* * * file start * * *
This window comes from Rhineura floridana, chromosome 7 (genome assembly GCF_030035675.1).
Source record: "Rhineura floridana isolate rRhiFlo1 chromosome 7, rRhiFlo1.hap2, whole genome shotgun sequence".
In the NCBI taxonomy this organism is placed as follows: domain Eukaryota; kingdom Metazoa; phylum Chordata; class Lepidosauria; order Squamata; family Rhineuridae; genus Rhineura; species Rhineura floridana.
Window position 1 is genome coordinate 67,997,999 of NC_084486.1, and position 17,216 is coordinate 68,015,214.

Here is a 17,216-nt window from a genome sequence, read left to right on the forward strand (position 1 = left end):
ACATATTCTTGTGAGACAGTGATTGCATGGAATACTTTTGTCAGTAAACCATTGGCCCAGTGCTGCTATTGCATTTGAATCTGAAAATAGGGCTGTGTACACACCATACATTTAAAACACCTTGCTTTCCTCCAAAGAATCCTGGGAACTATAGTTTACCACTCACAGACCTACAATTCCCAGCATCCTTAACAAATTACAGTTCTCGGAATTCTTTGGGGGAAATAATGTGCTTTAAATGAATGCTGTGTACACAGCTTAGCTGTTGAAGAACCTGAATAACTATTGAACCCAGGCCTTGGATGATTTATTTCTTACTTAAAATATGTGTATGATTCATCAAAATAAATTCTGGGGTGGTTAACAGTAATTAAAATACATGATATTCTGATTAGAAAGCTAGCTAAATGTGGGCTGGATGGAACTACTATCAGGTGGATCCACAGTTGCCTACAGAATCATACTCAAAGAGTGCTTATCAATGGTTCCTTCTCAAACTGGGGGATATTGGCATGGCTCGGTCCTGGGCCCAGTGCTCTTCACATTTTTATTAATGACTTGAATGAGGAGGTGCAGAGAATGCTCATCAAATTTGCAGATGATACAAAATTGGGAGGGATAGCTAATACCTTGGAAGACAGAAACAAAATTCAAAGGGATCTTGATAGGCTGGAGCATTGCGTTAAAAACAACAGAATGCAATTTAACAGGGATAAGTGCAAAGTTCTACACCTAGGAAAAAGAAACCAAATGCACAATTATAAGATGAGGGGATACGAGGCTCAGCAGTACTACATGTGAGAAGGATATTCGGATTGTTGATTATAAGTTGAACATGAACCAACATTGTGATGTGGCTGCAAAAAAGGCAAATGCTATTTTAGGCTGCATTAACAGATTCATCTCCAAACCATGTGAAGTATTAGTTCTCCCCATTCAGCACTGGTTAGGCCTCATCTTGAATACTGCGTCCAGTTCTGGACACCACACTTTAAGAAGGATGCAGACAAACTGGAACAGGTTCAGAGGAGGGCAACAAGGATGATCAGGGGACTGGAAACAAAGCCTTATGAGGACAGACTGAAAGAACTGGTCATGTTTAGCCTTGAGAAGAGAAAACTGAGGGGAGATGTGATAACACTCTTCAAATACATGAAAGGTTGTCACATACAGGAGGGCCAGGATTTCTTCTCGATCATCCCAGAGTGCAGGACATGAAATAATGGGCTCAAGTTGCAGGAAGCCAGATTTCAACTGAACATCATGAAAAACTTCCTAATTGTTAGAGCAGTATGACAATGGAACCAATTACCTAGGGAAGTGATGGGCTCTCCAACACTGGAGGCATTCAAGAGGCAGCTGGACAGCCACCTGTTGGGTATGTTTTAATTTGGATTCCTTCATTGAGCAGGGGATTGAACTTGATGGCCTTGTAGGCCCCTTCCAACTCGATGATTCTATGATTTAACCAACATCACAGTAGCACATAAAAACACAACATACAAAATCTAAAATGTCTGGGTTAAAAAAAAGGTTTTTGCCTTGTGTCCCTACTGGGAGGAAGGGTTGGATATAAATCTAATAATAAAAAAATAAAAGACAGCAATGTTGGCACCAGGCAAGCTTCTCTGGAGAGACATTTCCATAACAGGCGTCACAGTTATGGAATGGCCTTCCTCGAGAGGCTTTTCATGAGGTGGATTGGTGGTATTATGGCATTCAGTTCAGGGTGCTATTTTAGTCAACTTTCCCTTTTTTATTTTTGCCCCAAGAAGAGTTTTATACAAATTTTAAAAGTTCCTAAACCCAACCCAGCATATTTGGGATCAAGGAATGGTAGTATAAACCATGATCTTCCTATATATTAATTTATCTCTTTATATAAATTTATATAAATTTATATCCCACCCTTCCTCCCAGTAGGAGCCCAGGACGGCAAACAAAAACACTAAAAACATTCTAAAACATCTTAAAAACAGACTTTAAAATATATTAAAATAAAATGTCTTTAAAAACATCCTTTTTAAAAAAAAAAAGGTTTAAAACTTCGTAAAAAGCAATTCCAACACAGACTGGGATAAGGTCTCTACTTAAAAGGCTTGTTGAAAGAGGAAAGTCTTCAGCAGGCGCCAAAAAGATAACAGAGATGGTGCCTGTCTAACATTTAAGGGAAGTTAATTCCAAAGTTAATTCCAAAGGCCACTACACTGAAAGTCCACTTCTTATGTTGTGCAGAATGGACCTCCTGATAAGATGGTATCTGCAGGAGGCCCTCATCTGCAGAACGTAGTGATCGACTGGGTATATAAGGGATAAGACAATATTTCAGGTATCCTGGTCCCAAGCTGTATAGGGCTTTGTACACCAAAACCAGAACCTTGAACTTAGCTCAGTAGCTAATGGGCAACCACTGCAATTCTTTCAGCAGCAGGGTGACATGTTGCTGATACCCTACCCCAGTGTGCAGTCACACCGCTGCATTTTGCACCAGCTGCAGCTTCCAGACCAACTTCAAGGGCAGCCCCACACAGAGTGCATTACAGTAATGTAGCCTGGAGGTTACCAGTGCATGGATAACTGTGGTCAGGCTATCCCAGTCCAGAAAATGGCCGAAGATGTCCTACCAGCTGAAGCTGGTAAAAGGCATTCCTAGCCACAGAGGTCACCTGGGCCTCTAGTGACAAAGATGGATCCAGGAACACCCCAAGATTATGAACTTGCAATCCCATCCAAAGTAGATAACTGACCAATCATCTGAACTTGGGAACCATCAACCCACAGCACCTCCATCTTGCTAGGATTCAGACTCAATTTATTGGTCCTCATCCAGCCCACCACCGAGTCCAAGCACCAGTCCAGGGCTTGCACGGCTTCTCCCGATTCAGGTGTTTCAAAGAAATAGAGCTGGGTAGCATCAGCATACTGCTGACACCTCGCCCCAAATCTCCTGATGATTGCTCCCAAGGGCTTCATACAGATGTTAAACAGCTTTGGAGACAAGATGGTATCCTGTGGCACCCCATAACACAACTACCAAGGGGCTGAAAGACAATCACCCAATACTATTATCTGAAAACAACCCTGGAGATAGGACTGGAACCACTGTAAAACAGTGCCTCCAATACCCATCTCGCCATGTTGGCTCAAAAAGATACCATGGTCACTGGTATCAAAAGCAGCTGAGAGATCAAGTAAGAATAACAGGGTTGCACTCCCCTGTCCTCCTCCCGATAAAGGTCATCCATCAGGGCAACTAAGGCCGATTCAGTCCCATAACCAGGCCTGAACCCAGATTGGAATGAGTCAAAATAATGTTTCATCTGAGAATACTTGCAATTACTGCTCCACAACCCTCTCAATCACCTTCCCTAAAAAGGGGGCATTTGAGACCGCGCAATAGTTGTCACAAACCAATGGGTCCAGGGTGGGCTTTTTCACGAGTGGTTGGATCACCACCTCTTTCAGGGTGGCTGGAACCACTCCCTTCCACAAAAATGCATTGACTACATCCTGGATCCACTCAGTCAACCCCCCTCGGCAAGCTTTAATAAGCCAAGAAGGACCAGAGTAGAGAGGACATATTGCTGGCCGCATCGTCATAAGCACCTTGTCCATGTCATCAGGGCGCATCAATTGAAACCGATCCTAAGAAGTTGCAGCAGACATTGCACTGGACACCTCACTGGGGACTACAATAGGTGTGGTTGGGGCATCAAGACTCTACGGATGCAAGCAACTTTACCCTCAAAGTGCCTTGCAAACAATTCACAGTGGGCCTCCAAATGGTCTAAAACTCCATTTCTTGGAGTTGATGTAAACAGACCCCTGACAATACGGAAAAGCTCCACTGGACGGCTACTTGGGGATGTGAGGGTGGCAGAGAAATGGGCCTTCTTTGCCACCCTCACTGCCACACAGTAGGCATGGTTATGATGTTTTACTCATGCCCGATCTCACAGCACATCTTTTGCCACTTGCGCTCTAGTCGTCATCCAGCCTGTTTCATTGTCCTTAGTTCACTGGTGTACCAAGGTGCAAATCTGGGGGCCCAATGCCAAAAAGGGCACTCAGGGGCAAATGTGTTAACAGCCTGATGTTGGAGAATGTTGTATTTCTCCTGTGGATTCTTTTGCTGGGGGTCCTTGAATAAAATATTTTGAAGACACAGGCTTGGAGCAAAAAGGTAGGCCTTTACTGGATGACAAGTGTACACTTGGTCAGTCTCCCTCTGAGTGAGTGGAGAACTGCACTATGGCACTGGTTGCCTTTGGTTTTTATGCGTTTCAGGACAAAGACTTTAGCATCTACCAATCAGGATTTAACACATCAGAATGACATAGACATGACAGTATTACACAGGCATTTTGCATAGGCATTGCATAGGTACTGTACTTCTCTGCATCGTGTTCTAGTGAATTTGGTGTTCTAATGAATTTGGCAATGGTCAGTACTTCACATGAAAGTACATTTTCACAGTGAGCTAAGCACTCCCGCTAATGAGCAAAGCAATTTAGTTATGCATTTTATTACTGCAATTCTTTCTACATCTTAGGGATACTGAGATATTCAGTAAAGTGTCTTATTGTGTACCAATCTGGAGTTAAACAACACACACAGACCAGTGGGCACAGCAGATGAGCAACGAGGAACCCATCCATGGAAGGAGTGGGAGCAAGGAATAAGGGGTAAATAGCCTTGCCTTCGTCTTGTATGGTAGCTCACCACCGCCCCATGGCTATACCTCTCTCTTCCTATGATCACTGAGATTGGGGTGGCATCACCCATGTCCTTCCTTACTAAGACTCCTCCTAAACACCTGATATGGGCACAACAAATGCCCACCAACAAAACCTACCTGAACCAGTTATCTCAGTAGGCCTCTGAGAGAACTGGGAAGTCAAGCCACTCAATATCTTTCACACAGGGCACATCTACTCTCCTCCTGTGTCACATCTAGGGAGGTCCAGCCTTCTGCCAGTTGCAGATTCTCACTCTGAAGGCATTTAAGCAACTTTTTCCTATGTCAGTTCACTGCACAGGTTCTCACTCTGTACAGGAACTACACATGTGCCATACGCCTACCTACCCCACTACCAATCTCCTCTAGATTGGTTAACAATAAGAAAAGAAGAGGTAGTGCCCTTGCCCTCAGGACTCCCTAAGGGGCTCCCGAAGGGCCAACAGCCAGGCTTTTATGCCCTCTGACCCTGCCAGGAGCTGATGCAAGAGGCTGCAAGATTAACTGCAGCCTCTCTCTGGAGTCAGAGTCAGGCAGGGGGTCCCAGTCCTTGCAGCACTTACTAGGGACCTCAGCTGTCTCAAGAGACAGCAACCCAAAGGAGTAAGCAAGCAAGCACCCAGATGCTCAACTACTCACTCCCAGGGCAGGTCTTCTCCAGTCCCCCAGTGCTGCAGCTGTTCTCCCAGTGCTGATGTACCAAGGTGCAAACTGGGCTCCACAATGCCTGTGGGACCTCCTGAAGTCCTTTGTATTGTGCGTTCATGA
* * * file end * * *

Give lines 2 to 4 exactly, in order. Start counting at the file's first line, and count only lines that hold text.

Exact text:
Source record: "Rhineura floridana isolate rRhiFlo1 chromosome 7, rRhiFlo1.hap2, whole genome shotgun sequence".
In the NCBI taxonomy this organism is placed as follows: domain Eukaryota; kingdom Metazoa; phylum Chordata; class Lepidosauria; order Squamata; family Rhineuridae; genus Rhineura; species Rhineura floridana.
Window position 1 is genome coordinate 67,997,999 of NC_084486.1, and position 17,216 is coordinate 68,015,214.